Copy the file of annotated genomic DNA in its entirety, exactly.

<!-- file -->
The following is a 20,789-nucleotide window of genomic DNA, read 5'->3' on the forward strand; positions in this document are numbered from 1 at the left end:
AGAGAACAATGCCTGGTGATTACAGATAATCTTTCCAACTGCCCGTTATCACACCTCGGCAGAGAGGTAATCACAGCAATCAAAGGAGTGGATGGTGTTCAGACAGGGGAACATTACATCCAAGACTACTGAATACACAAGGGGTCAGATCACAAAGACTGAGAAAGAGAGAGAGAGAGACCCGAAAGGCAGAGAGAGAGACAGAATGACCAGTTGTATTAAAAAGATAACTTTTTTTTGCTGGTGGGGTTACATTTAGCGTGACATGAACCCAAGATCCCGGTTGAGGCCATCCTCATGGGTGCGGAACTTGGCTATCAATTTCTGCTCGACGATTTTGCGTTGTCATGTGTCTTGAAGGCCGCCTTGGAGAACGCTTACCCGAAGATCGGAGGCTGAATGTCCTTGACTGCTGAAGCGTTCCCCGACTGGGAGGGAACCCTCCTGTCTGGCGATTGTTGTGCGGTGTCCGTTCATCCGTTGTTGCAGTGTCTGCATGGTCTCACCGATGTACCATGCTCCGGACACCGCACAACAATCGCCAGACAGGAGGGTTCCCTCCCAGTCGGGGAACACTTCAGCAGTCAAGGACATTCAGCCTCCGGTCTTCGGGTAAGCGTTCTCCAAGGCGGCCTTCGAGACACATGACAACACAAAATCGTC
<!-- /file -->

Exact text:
The following is a 20,789-nucleotide window of genomic DNA, read 5'->3' on the forward strand; positions in this document are numbered from 1 at the left end:
AGAGAACAATGCCTGGTGATTACAGATAATCTTTCCAACTGCCCGTTATCACACCTCGGCAGAGAGGTAATCACAGCAATCAAAGGAGTGGATGGTGTTCAGACAGGGGAACATTACATCCAAGACTACTGAATACACAAGGGGTCAGATCACAAAGACTGAGAAAGAGAGAGAGAGAGACCCGAAAGGCAGAGAGAGAGACAGAATGACCAGTTGTATTAAAAAGATAACTTTTTTTTGCTGGTGGGGTTACATTTAGCGTGACATGAACCCAAGATCCCGGTTGAGGCCATCCTCATGGGTGCGGAACTTGGCTATCAATTTCTGCTCGACGATTTTGCGTTGTCATGTGTCTTGAAGGCCGCCTTGGAGAACGCTTACCCGAAGATCGGAGGCTGAATGTCCTTGACTGCTGAAGCGTTCCCCGACTGGGAGGGAACCCTCCTGTCTGGCGATTGTTGTGCGGTGTCCGTTCATCCGTTGTTGCAGTGTCTGCATGGTCTCACCGATGTACCATGCTCCGGACACCGCACAACAATCGCCAGACAGGAGGGTTCCCTCCCAGTCGGGGAACACTTCAGCAGTCAAGGACATTCAGCCTCCGGTCTTCGGGTAAGCGTTCTCCAAGGCGGCCTTCGAGACACATGACAACACAAAATCGTC